There’s a tree beside my apartment building
that dies early every August, before anything else,
& sometimes a dollhouse
on the curb by the garbage;
an ugly dollhouse, with beautiful windows,
no: not glass but a good imitation—
The way certain murderers
can blend in with the crowd:
unremarkable among faces in the group photo,
or speeding by in cars as I cross the Pulaski Bridge,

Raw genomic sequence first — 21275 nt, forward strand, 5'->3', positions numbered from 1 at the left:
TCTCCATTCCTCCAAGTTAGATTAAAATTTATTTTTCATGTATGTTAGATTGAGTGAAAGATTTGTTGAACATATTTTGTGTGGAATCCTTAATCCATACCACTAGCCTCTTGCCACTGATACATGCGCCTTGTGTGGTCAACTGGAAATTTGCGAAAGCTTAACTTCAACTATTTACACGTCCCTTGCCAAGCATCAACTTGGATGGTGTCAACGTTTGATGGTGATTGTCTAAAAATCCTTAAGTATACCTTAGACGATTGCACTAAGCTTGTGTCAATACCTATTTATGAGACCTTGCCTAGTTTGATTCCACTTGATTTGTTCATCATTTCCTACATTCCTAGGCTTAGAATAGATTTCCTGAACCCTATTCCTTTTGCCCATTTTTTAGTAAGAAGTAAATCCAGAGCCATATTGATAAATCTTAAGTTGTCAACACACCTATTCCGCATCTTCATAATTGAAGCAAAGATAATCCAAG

or behind me in the revolving door,
I in one glass chamber & they in the other—
like the Nazi in the movie fleeing a beautiful country
to retrieve his stash of diamonds: crossing a river,
he’s disguised as a hooded woman, a peasant.
Above the boat, other migrations:
birds, monarch butterflies.
As though nothing stationary could survive.
A monsoon of rain,
the elements moving toward his house,
& the window the monarchs cling to,
in the monsoon—